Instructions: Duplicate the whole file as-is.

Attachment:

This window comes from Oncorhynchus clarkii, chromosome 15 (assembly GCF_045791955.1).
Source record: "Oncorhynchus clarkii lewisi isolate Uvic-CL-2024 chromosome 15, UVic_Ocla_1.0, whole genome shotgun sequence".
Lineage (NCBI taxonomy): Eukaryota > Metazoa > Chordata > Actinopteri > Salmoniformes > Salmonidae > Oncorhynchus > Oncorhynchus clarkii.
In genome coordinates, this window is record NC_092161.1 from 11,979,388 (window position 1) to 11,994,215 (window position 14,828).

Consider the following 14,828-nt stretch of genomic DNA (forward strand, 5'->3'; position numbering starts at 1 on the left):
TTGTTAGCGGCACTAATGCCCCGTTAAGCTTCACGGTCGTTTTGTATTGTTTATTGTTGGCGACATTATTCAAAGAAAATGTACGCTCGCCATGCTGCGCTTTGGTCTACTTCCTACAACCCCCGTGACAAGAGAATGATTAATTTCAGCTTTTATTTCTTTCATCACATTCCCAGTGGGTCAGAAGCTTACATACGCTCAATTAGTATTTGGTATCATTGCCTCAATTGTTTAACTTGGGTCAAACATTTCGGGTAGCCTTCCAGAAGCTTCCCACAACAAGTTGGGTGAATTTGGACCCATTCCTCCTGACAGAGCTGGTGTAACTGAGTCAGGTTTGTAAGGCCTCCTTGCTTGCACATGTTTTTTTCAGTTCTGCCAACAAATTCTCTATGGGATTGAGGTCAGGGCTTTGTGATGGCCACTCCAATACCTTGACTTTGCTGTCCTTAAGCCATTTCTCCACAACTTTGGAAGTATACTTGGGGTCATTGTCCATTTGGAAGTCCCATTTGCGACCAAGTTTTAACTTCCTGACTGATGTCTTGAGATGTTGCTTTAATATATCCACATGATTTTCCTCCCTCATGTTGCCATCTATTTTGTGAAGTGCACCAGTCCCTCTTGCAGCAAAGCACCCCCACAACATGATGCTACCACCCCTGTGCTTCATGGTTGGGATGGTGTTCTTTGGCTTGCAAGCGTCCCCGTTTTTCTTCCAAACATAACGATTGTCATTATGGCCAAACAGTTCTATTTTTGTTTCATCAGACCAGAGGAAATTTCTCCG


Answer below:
This window comes from Oncorhynchus clarkii, chromosome 15 (assembly GCF_045791955.1).
Source record: "Oncorhynchus clarkii lewisi isolate Uvic-CL-2024 chromosome 15, UVic_Ocla_1.0, whole genome shotgun sequence".
Lineage (NCBI taxonomy): Eukaryota > Metazoa > Chordata > Actinopteri > Salmoniformes > Salmonidae > Oncorhynchus > Oncorhynchus clarkii.
In genome coordinates, this window is record NC_092161.1 from 11,979,388 (window position 1) to 11,994,215 (window position 14,828).

Consider the following 14,828-nt stretch of genomic DNA (forward strand, 5'->3'; position numbering starts at 1 on the left):
TTGTTAGCGGCACTAATGCCCCGTTAAGCTTCACGGTCGTTTTGTATTGTTTATTGTTGGCGACATTATTCAAAGAAAATGTACGCTCGCCATGCTGCGCTTTGGTCTACTTCCTACAACCCCCGTGACAAGAGAATGATTAATTTCAGCTTTTATTTCTTTCATCACATTCCCAGTGGGTCAGAAGCTTACATACGCTCAATTAGTATTTGGTATCATTGCCTCAATTGTTTAACTTGGGTCAAACATTTCGGGTAGCCTTCCAGAAGCTTCCCACAACAAGTTGGGTGAATTTGGACCCATTCCTCCTGACAGAGCTGGTGTAACTGAGTCAGGTTTGTAAGGCCTCCTTGCTTGCACATGTTTTTTTCAGTTCTGCCAACAAATTCTCTATGGGATTGAGGTCAGGGCTTTGTGATGGCCACTCCAATACCTTGACTTTGCTGTCCTTAAGCCATTTCTCCACAACTTTGGAAGTATACTTGGGGTCATTGTCCATTTGGAAGTCCCATTTGCGACCAAGTTTTAACTTCCTGACTGATGTCTTGAGATGTTGCTTTAATATATCCACATGATTTTCCTCCCTCATGTTGCCATCTATTTTGTGAAGTGCACCAGTCCCTCTTGCAGCAAAGCACCCCCACAACATGATGCTACCACCCCTGTGCTTCATGGTTGGGATGGTGTTCTTTGGCTTGCAAGCGTCCCCGTTTTTCTTCCAAACATAACGATTGTCATTATGGCCAAACAGTTCTATTTTTGTTTCATCAGACCAGAGGAAATTTCTCCG